Wenceslas I (Luxembourg)

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Wenceslas I of Luxembourg (depiction around 1400 to 1415)

Wenceslas I (born February 25, 1337 in Prague , † December 8, 1383 in Luxembourg ) was the only son from the second marriage of the Bohemian King John of Luxembourg with Beatrix of Bourbon (1305-1383), a cousin of the French king Philip VI. The later Emperor Charles IV is Wenceslas half-brother.


Wenzel's parents Johann and Beatrix were fond of each other with mutual love and appreciation. That is why in 1340 Johann decided to change his will in favor of Wenceslas. Wenzel was to receive the ancestral Luxembourg and the French fiefs.

After Johann's death on August 26, 1346, Wenzel could not take over his inheritance. Due to the financial support that Baldwin von Trier gave to his great-nephew Karl when he was elected king, the Archbishop of Trier administered the county of Luxembourg as a pledge until his death on January 21, 1354.

On March 13, 1354, Wenceslaus became the first Duke of Luxembourg. The new Duchy of Luxembourg was formed from the County of Luxembourg, the County of Durbuy, the County of Laroche, the Margraviate of Arlon and some smaller lordships. The Duchy of Luxembourg remained outside the Bohemian crown, it was a fiefdom of the German kingdom. Wenzel became imperial prince and received the honorary office of the Reichstruchsess.

Since 1352 Wenceslas was married to Johanna von Brabant (1322-1406), heir to the duchies of Brabant and Limburg . Through this marriage, the rivalry between the houses of Luxembourg and Brabant that had existed since the Battle of Worringen (August 26, 1288) was ended. On December 26, 1356, Wenceslaus became Duke of Brabant and Limburg. This enabled the Luxembourgers to neutralize the Wittelsbach power complex in the north-west of the empire ( Holland , Zeeland , Hainaut ). Wenzel resided at the Brussels court and proved to be a promoter of French court culture.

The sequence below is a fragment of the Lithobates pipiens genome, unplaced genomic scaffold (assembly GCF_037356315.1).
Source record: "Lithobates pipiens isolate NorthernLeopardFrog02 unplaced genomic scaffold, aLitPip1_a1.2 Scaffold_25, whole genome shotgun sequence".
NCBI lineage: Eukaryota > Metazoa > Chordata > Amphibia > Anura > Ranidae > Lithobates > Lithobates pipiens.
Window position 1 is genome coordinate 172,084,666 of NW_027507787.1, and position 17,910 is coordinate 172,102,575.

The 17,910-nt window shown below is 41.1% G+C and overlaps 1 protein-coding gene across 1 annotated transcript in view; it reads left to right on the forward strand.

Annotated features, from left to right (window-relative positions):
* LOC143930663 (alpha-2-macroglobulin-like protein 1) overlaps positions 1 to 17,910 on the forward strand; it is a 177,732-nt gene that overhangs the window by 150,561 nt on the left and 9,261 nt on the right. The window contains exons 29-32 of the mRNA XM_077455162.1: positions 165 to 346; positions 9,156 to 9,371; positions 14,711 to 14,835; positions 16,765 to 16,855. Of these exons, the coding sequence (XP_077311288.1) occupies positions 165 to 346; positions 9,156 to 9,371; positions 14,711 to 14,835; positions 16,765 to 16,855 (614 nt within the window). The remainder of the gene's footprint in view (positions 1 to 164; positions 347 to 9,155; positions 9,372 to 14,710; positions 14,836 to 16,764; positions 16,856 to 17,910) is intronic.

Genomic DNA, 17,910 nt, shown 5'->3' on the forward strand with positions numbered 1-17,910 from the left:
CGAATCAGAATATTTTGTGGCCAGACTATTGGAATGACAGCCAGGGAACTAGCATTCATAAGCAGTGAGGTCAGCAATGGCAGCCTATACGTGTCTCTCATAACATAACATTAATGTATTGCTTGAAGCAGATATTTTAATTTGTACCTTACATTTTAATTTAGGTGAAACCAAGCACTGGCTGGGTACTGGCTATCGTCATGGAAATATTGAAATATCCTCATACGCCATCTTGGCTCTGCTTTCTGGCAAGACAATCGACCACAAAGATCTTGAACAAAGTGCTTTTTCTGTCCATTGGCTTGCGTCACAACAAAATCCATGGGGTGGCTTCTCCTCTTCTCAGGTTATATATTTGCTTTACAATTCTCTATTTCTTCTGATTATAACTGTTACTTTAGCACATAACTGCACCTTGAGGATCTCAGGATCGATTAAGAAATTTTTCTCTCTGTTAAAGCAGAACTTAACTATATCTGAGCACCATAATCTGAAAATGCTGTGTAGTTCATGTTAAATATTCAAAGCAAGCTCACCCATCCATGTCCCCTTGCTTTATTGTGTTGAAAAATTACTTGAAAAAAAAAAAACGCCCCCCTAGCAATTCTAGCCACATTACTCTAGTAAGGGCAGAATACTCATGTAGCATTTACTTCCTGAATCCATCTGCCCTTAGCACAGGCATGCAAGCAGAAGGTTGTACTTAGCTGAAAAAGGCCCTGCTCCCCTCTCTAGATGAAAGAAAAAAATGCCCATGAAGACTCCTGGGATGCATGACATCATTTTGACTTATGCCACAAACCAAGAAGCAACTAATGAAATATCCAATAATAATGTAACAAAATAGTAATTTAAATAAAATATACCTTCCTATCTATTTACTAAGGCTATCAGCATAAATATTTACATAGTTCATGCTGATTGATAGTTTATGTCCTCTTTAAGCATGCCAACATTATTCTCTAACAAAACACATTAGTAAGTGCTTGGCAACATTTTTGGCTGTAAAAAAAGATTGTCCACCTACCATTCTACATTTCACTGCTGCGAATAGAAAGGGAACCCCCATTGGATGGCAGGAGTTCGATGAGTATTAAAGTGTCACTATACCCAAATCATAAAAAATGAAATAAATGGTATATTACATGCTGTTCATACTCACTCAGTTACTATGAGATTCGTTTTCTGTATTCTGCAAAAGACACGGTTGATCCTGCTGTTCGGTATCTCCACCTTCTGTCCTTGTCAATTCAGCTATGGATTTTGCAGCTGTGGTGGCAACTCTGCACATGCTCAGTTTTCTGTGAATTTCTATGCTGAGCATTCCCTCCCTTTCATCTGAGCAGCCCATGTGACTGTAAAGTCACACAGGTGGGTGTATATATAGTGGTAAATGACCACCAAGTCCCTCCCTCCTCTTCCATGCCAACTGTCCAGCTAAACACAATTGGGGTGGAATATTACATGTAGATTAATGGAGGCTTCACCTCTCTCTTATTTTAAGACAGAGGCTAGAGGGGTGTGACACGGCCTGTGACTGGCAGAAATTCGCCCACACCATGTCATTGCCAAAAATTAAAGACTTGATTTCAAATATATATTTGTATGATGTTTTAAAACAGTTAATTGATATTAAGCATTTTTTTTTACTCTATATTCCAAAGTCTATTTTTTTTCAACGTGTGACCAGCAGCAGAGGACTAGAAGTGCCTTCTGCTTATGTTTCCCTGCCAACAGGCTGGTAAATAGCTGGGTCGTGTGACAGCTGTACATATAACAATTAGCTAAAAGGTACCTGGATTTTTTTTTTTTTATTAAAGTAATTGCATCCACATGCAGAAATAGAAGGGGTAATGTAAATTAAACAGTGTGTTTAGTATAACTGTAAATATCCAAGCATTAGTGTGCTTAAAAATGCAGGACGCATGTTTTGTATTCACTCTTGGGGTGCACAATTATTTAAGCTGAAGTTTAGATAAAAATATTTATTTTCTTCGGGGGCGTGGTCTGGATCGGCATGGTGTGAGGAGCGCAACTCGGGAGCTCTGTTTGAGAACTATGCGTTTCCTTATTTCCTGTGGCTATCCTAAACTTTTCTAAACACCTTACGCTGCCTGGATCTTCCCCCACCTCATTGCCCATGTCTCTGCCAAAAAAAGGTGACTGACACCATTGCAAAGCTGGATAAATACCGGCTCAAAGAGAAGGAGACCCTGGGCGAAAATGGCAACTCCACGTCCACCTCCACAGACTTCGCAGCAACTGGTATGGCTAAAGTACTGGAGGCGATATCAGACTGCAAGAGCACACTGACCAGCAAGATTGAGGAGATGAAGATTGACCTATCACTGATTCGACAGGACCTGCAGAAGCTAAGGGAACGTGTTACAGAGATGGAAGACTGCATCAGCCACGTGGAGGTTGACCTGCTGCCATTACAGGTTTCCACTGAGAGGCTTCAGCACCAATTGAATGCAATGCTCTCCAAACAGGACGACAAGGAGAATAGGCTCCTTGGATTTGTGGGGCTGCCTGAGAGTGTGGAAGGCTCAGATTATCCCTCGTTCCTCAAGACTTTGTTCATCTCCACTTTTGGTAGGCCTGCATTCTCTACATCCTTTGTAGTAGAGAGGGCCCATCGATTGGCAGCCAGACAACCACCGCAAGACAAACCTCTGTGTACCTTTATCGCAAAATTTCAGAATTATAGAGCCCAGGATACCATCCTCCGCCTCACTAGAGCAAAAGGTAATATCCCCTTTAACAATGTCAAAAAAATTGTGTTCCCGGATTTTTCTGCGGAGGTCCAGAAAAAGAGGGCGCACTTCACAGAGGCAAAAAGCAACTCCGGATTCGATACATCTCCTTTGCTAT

In 1368 Wenceslaus was appointed imperial vicar . In the exercise of this office he was subject to the dispute over escort rights to Duke Wilhelm II of Jülich and was captured with his comrades on August 22, 1371 in the battle of Baesweiler . It was only when Charles IV paid 50,000 guilders for Wenzel's release in the spring of 1372 that the Duke of Jülich released his prisoners. In addition, Wenzel had to do without the imperial vicariate. In the following years the financial burden on the duchies was enormous due to Wenceslas' repayment obligation. Wenzel was unable to continue the successful financial policy of his first years in government. There was socially motivated riots.

As the marriage between Wenceslaus and Johanna remained childless, Charles IV, in the year of his death (1378), had his half-brother, son and designated successor Wenceslaus IV appoint as heir to the duchies of Luxembourg, Brabant and Limburg. The relationship between Duke Wenceslaus and King Wenceslaus IV was not good. Duke Wenzel was pro-French and favored the antipope Clement VII, who resided in Avignon . King Wenceslaus IV approached England and was a supporter of the Roman Pope Urban VI.

After the death of Duke Wenceslaus on December 8, 1383, Wenceslaus IV could only inherit the Duchy of Luxembourg. Wenceslas widow Johanna von Brabant took over the administration of her duchies of Brabant and Limburg. In 1390 Johanna placed her duchies under the protection of the Duke of Burgundy Philip the Bold . Wenceslaus IV was also called to the dispute between the Teutonic Order and Poland on October 8, 1409. His decision then led to the second largest battle in the Middle Ages, the Battle of Tannenberg .


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predecessor Office successor
Karl I.
(Emperor Karl IV.)
Duke of Luxembourg
Wenceslaus II the Lazy